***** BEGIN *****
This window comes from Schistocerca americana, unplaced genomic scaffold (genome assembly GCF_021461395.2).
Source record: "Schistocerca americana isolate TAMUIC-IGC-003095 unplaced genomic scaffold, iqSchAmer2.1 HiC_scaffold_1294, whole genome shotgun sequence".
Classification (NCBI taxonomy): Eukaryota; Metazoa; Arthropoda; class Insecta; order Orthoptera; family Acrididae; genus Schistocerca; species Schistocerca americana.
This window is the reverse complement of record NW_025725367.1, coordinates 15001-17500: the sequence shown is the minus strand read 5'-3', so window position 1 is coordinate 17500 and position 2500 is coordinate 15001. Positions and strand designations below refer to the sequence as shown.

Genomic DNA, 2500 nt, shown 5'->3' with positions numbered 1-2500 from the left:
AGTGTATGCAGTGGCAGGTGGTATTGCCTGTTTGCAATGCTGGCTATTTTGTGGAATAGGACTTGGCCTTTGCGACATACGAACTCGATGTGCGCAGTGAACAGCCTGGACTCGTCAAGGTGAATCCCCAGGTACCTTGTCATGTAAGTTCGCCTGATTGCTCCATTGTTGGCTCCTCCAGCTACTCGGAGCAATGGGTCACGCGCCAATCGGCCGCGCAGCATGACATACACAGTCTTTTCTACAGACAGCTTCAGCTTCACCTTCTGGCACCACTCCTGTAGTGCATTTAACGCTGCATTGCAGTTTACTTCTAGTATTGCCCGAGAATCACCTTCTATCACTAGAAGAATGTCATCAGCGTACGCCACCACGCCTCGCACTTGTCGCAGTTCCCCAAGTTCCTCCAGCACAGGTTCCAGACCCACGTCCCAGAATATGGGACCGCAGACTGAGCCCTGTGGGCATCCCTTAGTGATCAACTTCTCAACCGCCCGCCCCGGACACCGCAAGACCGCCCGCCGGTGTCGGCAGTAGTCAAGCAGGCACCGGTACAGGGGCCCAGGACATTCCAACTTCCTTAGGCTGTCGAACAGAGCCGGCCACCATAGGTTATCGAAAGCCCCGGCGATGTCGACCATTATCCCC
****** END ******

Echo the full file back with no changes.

This window comes from Schistocerca americana, unplaced genomic scaffold (genome assembly GCF_021461395.2).
Source record: "Schistocerca americana isolate TAMUIC-IGC-003095 unplaced genomic scaffold, iqSchAmer2.1 HiC_scaffold_1294, whole genome shotgun sequence".
Classification (NCBI taxonomy): Eukaryota; Metazoa; Arthropoda; class Insecta; order Orthoptera; family Acrididae; genus Schistocerca; species Schistocerca americana.
This window is the reverse complement of record NW_025725367.1, coordinates 15001-17500: the sequence shown is the minus strand read 5'-3', so window position 1 is coordinate 17500 and position 2500 is coordinate 15001. Positions and strand designations below refer to the sequence as shown.

Genomic DNA, 2500 nt, shown 5'->3' with positions numbered 1-2500 from the left:
AGTGTATGCAGTGGCAGGTGGTATTGCCTGTTTGCAATGCTGGCTATTTTGTGGAATAGGACTTGGCCTTTGCGACATACGAACTCGATGTGCGCAGTGAACAGCCTGGACTCGTCAAGGTGAATCCCCAGGTACCTTGTCATGTAAGTTCGCCTGATTGCTCCATTGTTGGCTCCTCCAGCTACTCGGAGCAATGGGTCACGCGCCAATCGGCCGCGCAGCATGACATACACAGTCTTTTCTACAGACAGCTTCAGCTTCACCTTCTGGCACCACTCCTGTAGTGCATTTAACGCTGCATTGCAGTTTACTTCTAGTATTGCCCGAGAATCACCTTCTATCACTAGAAGAATGTCATCAGCGTACGCCACCACGCCTCGCACTTGTCGCAGTTCCCCAAGTTCCTCCAGCACAGGTTCCAGACCCACGTCCCAGAATATGGGACCGCAGACTGAGCCCTGTGGGCATCCCTTAGTGATCAACTTCTCAACCGCCCGCCCCGGACACCGCAAGACCGCCCGCCGGTGTCGGCAGTAGTCAAGCAGGCACCGGTACAGGGGCCCAGGACATTCCAACTTCCTTAGGCTGTCGAACAGAGCCGGCCACCATAGGTTATCGAAAGCCCCGGCGATGTCGACCATTATCCCC